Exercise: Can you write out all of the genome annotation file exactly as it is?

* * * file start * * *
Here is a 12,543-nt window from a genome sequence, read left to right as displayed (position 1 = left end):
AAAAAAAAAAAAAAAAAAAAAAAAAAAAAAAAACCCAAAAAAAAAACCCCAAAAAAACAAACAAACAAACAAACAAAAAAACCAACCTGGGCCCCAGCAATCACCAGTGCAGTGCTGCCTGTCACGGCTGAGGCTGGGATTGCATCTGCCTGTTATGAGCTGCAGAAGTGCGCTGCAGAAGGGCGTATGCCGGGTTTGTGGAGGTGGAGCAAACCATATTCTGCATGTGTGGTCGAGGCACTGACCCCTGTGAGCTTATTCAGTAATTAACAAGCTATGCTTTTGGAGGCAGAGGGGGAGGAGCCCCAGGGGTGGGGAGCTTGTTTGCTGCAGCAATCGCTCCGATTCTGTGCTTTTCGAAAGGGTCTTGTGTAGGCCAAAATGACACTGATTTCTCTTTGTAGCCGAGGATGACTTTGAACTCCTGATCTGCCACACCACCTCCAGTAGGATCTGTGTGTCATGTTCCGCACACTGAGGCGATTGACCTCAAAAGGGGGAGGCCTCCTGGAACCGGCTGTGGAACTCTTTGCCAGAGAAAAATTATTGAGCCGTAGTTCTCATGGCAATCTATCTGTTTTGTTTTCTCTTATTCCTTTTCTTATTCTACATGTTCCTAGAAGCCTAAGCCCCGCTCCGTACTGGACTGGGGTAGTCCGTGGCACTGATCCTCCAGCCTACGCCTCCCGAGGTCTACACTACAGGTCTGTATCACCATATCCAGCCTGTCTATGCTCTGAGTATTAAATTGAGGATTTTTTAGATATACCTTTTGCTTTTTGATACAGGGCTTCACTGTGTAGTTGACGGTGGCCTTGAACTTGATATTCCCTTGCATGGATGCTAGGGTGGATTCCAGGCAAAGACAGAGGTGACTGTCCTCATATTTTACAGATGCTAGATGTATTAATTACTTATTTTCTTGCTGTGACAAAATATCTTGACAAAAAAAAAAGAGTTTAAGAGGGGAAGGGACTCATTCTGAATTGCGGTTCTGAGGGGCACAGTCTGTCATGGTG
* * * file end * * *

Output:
Here is a 12,543-nt window from a genome sequence, read left to right as displayed (position 1 = left end):
AAAAAAAAAAAAAAAAAAAAAAAAAAAAAAAAACCCAAAAAAAAAACCCCAAAAAAACAAACAAACAAACAAACAAAAAAACCAACCTGGGCCCCAGCAATCACCAGTGCAGTGCTGCCTGTCACGGCTGAGGCTGGGATTGCATCTGCCTGTTATGAGCTGCAGAAGTGCGCTGCAGAAGGGCGTATGCCGGGTTTGTGGAGGTGGAGCAAACCATATTCTGCATGTGTGGTCGAGGCACTGACCCCTGTGAGCTTATTCAGTAATTAACAAGCTATGCTTTTGGAGGCAGAGGGGGAGGAGCCCCAGGGGTGGGGAGCTTGTTTGCTGCAGCAATCGCTCCGATTCTGTGCTTTTCGAAAGGGTCTTGTGTAGGCCAAAATGACACTGATTTCTCTTTGTAGCCGAGGATGACTTTGAACTCCTGATCTGCCACACCACCTCCAGTAGGATCTGTGTGTCATGTTCCGCACACTGAGGCGATTGACCTCAAAAGGGGGAGGCCTCCTGGAACCGGCTGTGGAACTCTTTGCCAGAGAAAAATTATTGAGCCGTAGTTCTCATGGCAATCTATCTGTTTTGTTTTCTCTTATTCCTTTTCTTATTCTACATGTTCCTAGAAGCCTAAGCCCCGCTCCGTACTGGACTGGGGTAGTCCGTGGCACTGATCCTCCAGCCTACGCCTCCCGAGGTCTACACTACAGGTCTGTATCACCATATCCAGCCTGTCTATGCTCTGAGTATTAAATTGAGGATTTTTTAGATATACCTTTTGCTTTTTGATACAGGGCTTCACTGTGTAGTTGACGGTGGCCTTGAACTTGATATTCCCTTGCATGGATGCTAGGGTGGATTCCAGGCAAAGACAGAGGTGACTGTCCTCATATTTTACAGATGCTAGATGTATTAATTACTTATTTTCTTGCTGTGACAAAATATCTTGACAAAAAAAAAAGAGTTTAAGAGGGGAAGGGACTCATTCTGAATTGCGGTTCTGAGGGGCACAGTCTGTCATGGTG